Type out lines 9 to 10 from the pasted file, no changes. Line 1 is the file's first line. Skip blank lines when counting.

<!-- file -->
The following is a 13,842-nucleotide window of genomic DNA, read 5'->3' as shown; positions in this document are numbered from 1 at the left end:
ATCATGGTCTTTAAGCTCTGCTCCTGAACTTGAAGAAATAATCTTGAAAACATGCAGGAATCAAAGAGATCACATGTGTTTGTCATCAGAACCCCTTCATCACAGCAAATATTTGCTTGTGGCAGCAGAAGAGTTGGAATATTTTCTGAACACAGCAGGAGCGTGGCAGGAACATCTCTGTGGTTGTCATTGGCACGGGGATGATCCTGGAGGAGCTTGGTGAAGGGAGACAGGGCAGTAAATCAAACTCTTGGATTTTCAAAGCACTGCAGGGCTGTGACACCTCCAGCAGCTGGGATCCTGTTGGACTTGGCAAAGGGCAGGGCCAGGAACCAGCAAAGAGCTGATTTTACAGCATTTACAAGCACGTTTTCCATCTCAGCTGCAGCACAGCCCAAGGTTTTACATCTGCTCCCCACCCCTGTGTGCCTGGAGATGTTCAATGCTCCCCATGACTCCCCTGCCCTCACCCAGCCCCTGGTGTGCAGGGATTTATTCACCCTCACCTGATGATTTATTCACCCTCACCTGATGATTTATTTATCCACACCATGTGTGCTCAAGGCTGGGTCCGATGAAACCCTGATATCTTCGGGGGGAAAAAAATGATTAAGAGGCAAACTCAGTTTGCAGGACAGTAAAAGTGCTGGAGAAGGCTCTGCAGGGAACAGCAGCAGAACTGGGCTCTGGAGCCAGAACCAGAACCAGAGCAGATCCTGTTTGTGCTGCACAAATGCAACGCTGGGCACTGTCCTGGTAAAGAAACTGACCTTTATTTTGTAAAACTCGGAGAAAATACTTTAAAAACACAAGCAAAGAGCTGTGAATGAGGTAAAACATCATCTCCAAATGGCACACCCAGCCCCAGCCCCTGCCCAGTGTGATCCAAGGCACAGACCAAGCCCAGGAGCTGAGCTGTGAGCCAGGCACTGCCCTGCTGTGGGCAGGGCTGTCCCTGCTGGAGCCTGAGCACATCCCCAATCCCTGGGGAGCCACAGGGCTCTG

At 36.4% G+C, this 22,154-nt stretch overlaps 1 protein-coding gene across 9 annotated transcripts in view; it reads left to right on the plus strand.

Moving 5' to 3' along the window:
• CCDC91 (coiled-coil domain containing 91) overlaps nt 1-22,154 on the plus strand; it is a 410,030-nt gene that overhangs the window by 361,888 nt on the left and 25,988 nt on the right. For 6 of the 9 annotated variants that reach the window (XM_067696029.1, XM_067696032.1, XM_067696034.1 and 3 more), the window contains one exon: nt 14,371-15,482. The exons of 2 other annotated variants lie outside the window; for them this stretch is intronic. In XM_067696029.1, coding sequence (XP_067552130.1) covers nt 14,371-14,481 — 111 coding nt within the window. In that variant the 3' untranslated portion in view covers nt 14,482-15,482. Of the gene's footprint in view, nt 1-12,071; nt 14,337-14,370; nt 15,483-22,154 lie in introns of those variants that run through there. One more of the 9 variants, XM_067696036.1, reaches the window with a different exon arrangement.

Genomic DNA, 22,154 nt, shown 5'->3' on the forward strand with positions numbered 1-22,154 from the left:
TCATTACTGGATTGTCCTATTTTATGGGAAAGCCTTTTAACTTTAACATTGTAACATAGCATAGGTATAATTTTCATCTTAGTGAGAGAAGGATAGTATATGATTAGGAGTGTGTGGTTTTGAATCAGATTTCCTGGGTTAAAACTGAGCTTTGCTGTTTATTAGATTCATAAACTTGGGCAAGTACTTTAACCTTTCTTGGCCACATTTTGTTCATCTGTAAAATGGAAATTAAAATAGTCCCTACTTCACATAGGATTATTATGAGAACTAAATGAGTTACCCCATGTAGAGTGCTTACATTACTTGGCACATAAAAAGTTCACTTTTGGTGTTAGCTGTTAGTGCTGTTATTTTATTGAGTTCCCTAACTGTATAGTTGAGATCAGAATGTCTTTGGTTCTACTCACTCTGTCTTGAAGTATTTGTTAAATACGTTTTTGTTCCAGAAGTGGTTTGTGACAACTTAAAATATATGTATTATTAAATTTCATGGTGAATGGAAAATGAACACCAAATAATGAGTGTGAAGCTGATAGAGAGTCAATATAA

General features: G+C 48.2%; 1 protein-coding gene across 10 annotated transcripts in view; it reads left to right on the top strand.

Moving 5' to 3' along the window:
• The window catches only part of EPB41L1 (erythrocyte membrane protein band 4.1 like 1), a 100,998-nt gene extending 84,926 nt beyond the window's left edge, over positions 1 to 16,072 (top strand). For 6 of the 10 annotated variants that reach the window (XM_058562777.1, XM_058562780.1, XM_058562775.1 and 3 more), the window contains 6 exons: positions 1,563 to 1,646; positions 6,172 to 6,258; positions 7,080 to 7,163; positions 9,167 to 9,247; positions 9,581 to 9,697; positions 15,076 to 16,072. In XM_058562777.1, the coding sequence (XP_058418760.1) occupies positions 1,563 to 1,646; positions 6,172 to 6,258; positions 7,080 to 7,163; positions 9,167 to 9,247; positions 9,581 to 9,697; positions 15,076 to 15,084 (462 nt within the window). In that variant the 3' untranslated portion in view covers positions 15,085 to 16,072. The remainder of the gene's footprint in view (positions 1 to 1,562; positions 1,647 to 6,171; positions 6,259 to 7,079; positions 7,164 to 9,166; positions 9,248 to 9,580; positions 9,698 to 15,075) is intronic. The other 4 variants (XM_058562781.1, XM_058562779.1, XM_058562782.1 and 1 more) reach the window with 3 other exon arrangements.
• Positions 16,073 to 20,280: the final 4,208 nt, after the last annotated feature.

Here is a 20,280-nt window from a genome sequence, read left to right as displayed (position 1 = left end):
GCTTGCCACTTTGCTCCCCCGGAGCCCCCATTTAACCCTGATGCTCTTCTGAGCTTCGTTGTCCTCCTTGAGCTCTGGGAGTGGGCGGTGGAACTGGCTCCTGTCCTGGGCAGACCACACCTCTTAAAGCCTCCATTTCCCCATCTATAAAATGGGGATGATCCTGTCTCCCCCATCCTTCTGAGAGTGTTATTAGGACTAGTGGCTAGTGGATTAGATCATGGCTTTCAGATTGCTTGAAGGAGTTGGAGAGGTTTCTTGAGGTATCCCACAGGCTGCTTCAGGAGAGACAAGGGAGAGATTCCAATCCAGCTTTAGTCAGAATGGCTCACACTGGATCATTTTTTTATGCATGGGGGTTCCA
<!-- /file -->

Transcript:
Moving 5' to 3' along the window:
• The window catches only part of EPB41L1 (erythrocyte membrane protein band 4.1 like 1), a 100,998-nt gene extending 84,926 nt beyond the window's left edge, over positions 1 to 16,072 (top strand). For 6 of the 10 annotated variants that reach the window (XM_058562777.1, XM_058562780.1, XM_058562775.1 and 3 more), the window contains 6 exons: positions 1,563 to 1,646; positions 6,172 to 6,258; positions 7,080 to 7,163; positions 9,167 to 9,247; positions 9,581 to 9,697; positions 15,076 to 16,072. In XM_058562777.1, the coding sequence (XP_058418760.1) occupies positions 1,563 to 1,646; positions 6,172 to 6,258; positions 7,080 to 7,163; positions 9,167 to 9,247; positions 9,581 to 9,697; positions 15,076 to 15,084 (462 nt within the window). In that variant the 3' untranslated portion in view covers positions 15,085 to 16,072. The remainder of the gene's footprint in view (positions 1 to 1,562; positions 1,647 to 6,171; positions 6,259 to 7,079; positions 7,164 to 9,166; positions 9,248 to 9,580; positions 9,698 to 15,075) is intronic. The other 4 variants (XM_058562781.1, XM_058562779.1, XM_058562782.1 and 1 more) reach the window with 3 other exon arrangements.